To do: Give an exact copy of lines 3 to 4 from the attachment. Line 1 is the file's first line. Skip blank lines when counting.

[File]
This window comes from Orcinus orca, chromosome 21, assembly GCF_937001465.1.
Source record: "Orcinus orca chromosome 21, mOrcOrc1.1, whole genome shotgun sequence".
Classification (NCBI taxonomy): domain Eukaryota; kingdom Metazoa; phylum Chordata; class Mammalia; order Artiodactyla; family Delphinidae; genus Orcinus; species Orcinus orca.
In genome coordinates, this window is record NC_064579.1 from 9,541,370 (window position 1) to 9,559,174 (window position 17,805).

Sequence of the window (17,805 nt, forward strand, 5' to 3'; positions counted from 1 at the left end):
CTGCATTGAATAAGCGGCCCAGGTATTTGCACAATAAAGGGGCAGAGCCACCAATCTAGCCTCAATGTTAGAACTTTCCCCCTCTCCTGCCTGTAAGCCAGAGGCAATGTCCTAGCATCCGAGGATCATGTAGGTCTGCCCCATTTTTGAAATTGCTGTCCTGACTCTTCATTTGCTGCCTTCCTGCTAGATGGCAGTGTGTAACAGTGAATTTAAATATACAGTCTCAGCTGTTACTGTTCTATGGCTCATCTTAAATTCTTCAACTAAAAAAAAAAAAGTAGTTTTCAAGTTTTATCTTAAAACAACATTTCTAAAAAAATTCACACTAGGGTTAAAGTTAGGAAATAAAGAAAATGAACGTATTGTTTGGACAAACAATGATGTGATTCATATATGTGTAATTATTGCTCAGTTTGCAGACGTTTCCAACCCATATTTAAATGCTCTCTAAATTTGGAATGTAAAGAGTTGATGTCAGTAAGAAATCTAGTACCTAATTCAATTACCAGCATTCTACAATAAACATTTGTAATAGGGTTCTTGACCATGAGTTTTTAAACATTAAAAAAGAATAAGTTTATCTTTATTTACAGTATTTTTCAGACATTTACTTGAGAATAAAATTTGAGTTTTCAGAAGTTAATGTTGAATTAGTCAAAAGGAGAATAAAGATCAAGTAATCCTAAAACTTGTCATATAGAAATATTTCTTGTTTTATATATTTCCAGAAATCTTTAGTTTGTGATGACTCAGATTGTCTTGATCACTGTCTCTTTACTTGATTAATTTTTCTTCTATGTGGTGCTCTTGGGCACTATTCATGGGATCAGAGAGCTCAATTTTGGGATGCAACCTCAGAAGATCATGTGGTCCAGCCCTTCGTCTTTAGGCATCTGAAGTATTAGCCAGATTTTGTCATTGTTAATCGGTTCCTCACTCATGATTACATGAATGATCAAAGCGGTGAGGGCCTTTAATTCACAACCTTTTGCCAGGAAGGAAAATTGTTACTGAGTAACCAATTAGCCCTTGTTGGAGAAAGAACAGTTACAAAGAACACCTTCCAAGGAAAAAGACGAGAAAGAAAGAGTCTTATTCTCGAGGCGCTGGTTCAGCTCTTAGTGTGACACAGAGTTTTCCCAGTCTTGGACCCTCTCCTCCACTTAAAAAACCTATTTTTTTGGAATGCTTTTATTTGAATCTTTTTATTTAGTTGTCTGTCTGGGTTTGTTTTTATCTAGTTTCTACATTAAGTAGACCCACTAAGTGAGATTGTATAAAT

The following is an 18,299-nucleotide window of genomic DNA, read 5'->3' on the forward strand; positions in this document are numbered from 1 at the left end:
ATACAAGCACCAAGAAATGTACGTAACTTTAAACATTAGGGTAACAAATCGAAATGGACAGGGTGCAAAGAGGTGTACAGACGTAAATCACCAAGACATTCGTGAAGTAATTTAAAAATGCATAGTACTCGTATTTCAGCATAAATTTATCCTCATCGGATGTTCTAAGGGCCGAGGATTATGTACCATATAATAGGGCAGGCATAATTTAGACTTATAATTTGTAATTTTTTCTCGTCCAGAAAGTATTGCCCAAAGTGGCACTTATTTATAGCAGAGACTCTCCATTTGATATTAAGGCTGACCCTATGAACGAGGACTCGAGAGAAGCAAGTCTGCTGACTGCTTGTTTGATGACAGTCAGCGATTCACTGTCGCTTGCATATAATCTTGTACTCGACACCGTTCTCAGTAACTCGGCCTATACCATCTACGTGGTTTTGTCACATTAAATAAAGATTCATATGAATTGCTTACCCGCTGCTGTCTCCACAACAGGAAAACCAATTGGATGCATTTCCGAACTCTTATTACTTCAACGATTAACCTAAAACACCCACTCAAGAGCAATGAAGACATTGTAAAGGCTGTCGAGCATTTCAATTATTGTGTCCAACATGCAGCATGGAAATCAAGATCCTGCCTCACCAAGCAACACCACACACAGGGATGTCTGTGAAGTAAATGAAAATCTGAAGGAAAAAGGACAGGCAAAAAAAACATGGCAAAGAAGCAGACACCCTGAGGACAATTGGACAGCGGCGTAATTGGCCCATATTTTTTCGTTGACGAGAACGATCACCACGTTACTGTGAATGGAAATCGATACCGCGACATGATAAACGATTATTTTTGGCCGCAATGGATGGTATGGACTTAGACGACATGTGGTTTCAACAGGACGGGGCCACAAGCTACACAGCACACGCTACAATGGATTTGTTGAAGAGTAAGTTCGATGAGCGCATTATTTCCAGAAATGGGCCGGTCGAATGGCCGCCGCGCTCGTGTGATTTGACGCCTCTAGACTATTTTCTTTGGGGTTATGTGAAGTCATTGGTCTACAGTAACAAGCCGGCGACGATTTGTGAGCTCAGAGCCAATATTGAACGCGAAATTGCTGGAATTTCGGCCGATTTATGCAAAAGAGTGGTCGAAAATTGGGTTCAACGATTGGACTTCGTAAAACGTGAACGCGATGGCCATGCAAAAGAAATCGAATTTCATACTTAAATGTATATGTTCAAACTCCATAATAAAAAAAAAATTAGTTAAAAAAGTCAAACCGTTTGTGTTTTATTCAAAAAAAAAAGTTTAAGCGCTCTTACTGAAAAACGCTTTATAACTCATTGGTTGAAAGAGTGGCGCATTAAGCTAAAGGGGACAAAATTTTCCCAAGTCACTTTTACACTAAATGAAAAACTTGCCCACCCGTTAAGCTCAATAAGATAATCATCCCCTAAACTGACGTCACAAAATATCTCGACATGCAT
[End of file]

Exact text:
Classification (NCBI taxonomy): domain Eukaryota; kingdom Metazoa; phylum Chordata; class Mammalia; order Artiodactyla; family Delphinidae; genus Orcinus; species Orcinus orca.
In genome coordinates, this window is record NC_064579.1 from 9,541,370 (window position 1) to 9,559,174 (window position 17,805).